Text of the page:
Add: Exploration expenditure

390

397

Capital and exploration expenditure (cash basis) - Continuing operations

3,795

3,058

Capital and exploration expenditure - Discontinued operations

 −

443

Capital and exploration expenditure (cash basis) - Total operations

3,795

3,501

 

Free cash flow

Half year ended 31 December

2019

US$M

2018

US$M

Net operating cash flows

7,442

7,274

Net investing cash flows

(3,732)

3,330

Free cash flow

3,710

10,604

 

Free cash flow - Continuing operations

Half year ended 31 December

2019

US$M

2018

US$M

Net operating cash flows from Continuing operations

7,442

6,709

Net investing cash flows from Continuing operations

(3,732)

(3,151)

Free cash flow - Continuing operations

3,710

3,558

 

APMs derived from Consolidated Balance Sheet

With effect from 1 July 2019, the net debt definition includes the fair value of derivative financial instruments used to hedge cash and borrowings.

Management believes this amendment is useful because it reflects the Group's risk management strategy of reducing the volatility of net debt caused by fluctuations in foreign exchange and interest rates. 

Net debt-related derivative financial instruments are a subset of the other financial assets and liabilities represented on the Consolidated Balance Sheet.  Prior period comparatives have been restated to reflect the change in net debt calculation.

 

 

 

 

 

 

 

 

63

As a result of the adoption of IFRS 16 'Leases' from 1 July 2019, the current period 'Total Interest bearing liabilities' includes all leases under the new definition. The Group elected to apply the modified retrospective transition approach, with no restatement of comparative periods. Refer to 'Note 2 - Impact of new accounting standards' in the Financial Report.

Net debt and gearing ratio

 

31 Dec 2019

US$M

30 June 2019

US$M

Restated

31 Dec 2018

US$M

Restated

30 June 2018

US$M

Restated

Interest bearing liabilities - Current

4,273

1,661

1,527

2,736

Interest bearing liabilities - Non current

22,535

23,167

23,938

24,069

Total interest bearing liabilities

26,808

24,828

25,465

26,805

Comprising:

 

 

 

 

  Borrowings

24,230

24,113

24,716

26,003

  Lease Liabilities(1)

2,578

715

749

802

Less: Cash and cash equivalents

14,321

15,613

15,575

15,871

Less: Net debt management related instruments(2)

(233)

(204)

(919)

(805)

Less: Net cash management related instruments(3)

(123)

(27)

165

134

Less: total derivatives included in net debt

(356)

(231)

(754)

(671)

Net debt

12,843

9,446

10,644

11,605

Net assets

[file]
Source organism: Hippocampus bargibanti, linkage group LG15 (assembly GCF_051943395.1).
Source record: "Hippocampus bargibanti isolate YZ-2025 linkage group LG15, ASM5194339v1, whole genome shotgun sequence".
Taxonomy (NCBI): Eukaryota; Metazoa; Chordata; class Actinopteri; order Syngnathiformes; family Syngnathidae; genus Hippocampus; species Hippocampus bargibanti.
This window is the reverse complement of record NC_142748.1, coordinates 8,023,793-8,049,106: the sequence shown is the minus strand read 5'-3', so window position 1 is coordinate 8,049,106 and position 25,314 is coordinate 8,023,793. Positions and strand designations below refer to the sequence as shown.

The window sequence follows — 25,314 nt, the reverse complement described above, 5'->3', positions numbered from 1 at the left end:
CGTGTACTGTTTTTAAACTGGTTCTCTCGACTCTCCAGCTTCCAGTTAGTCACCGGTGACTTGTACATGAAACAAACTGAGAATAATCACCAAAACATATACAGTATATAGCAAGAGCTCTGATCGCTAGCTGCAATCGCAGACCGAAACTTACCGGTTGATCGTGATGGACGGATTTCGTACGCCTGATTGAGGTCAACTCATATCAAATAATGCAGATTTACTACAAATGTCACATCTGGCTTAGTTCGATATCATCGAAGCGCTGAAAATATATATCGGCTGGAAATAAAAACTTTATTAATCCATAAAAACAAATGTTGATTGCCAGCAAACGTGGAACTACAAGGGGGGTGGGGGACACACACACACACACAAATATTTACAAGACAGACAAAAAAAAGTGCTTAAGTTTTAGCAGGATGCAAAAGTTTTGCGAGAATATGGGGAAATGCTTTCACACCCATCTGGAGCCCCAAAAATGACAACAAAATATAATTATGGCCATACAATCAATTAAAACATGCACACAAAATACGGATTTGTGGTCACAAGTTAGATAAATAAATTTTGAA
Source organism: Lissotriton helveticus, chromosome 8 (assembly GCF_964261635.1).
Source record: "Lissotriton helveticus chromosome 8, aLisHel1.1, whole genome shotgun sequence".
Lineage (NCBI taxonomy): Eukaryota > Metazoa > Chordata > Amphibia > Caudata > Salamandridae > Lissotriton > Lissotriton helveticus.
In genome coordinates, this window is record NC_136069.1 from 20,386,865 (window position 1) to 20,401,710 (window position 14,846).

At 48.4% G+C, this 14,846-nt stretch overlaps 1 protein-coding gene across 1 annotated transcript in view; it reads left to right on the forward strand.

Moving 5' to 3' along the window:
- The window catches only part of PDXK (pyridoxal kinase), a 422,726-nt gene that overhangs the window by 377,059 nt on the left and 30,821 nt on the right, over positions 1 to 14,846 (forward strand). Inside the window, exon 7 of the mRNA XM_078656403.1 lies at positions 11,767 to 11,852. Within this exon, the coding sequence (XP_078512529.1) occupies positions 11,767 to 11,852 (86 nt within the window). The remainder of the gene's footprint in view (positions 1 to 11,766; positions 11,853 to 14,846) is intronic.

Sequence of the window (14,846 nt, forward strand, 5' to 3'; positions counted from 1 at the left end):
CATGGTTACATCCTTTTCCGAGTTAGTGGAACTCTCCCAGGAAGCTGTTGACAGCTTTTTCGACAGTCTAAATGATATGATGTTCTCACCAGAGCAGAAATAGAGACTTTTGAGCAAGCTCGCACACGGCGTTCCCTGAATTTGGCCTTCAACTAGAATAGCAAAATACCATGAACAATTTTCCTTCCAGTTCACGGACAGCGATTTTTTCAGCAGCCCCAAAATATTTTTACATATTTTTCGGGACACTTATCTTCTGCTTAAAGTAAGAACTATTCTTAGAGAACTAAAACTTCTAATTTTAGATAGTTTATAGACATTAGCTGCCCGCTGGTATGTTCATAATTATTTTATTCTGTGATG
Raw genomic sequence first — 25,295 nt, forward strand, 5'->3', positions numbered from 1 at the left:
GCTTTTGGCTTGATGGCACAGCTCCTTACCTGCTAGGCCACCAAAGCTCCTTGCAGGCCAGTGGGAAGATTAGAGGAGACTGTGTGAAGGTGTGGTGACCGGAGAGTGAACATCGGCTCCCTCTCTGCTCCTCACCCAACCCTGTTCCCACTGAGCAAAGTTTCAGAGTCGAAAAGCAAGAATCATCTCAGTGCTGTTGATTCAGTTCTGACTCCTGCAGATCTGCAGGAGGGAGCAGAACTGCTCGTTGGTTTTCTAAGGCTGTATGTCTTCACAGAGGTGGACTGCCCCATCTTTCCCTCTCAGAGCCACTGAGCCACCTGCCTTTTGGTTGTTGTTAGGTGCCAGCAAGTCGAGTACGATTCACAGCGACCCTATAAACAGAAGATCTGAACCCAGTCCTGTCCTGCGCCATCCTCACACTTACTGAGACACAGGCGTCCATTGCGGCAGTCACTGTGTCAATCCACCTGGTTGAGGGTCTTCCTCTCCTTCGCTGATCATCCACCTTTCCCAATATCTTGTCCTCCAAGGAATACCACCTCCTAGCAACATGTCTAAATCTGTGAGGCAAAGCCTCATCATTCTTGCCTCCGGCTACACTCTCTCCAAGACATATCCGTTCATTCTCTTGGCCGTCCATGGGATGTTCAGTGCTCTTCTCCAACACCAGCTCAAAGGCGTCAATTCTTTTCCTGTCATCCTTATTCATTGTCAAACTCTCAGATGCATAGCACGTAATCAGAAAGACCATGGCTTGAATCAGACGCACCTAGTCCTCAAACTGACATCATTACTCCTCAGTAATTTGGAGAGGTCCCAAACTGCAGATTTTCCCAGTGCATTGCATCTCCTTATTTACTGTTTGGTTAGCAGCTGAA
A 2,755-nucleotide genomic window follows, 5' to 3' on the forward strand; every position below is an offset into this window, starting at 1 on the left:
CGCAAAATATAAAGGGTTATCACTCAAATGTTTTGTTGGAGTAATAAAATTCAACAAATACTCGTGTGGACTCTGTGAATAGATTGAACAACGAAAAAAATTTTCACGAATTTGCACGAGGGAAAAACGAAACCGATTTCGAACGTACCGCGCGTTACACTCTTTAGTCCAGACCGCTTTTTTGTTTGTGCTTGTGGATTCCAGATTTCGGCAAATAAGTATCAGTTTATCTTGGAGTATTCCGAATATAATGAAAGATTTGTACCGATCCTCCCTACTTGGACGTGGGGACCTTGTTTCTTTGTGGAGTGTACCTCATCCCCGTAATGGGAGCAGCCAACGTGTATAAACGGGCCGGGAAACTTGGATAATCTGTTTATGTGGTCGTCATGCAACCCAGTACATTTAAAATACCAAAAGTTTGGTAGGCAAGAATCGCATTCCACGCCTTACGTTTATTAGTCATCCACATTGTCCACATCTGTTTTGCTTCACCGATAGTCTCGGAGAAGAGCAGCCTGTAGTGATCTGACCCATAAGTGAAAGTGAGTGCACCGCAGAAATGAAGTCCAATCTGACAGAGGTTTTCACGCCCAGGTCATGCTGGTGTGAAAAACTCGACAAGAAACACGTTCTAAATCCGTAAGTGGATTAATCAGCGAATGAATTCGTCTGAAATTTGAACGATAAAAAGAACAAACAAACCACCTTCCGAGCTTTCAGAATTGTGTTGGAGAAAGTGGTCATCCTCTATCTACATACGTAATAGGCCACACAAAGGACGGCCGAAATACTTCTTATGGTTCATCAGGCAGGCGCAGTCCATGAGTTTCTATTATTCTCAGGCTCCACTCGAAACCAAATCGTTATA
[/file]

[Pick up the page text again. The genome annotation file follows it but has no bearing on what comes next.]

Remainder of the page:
52,418

51,824

55,316

60,670

Gearing

19.7%

15.4%

16.1%

16.1%

(1)   Reflects the impact of IFRS 16. Refer to 'Note 2 - Impact of new accounting standards' in the Financial Report.

(2)   Represents the net cross currency and interest rate swaps included within current and non-current other financial assets and liabilities.

(3)   Represents the net forward exchange contracts included within current and non-current other financial assets and liabilities.

 

Net debt waterfall

31 Dec 2019

US$M

30 June 2019

US$M

Restated

31 Dec 2018

US$M

Restated

Net debt at the beginning of the period

(9,446)

(11,605)

(11,605)

  Net operating cash flows

7,442

17,871

7,274

  Net investing cash flows

(3,732)

2,607

3,330

  Net financing cash flows

(5,000)

(20,528)

(11,098)

Net decrease in cash and cash equivalents from Continuing and Discontinued operations

(1,290)

(50)

(494)

Carrying value of interest bearing liability repayments

267

2,351

1,589

Carrying value of debt related instruments repayments

 −

160

160

Carrying value of cash management related instruments proceeds

(98)

(427)

(247)

  Fair value adjustment on debt (including debt related instruments)

6

44

(48)

  Foreign exchange impacts on cash (including cash management related instruments)

21

94

55

  IFRS16 leases taken on at 1 July

(2,301)

 −

 −

  Lease additions

(233)

 −

 −

  Lease revaluation related to freight index

282

 −

 −

  Other

(51)

(13)

(54)

Non-cash movements

(2,276)

125

(47)

Net debt at the end of the period

(12,843)

(9,446)

(10,644)

 

 

 

 

 

64

Net operating assets

 

31 Dec 2019

US$M

31 Dec 2018

US$M

Net assets

52,418

55,316

Less: Non-operating assets

 

 

Cash and cash equivalents

(14,321)

(15,575)

Trade and other receivables(1)

(273)

(44)

Other financial assets(2)

(1,098)

(899)

Current tax assets

(137)

(92)

Deferred tax assets

(3,866)

(3,849)

Assets related to Onshore US divestment

 −

(3,500)

Add: Non-operating liabilities

 

 

Trade and other payables(3)

288

294

Interest bearing liabilities

26,808

25,465

Other financial liabilities(4)

1,067

1,272

Current tax payable

1,104

1,101

Non-current tax payable

112

136

Deferred tax liabilities

3,032

3,381

Liabilities related to Onshore US divestment

 −

200

Net operating assets

65,134

63,206

(1)   Represents loans to associates, external finance receivable and accrued interest receivable included within other receivables.

(2)   Represents cross currency and interest rate swaps, forward exchange contracts and investment in shares and other investments.

(3)   Represents accrued interest payable included within other payables.

(4)   Represents cross currency and interest rate swaps and forward exchange contracts.

 

Other APMs

Principal factors that affect Revenue, Profit from operations and Underlying EBITDA

The following table describes the impact of the principal factors that affected Revenue, Profit from operations and Underlying EBITDA for half year ended December 2019 and relates them back to our Consolidated Income Statement.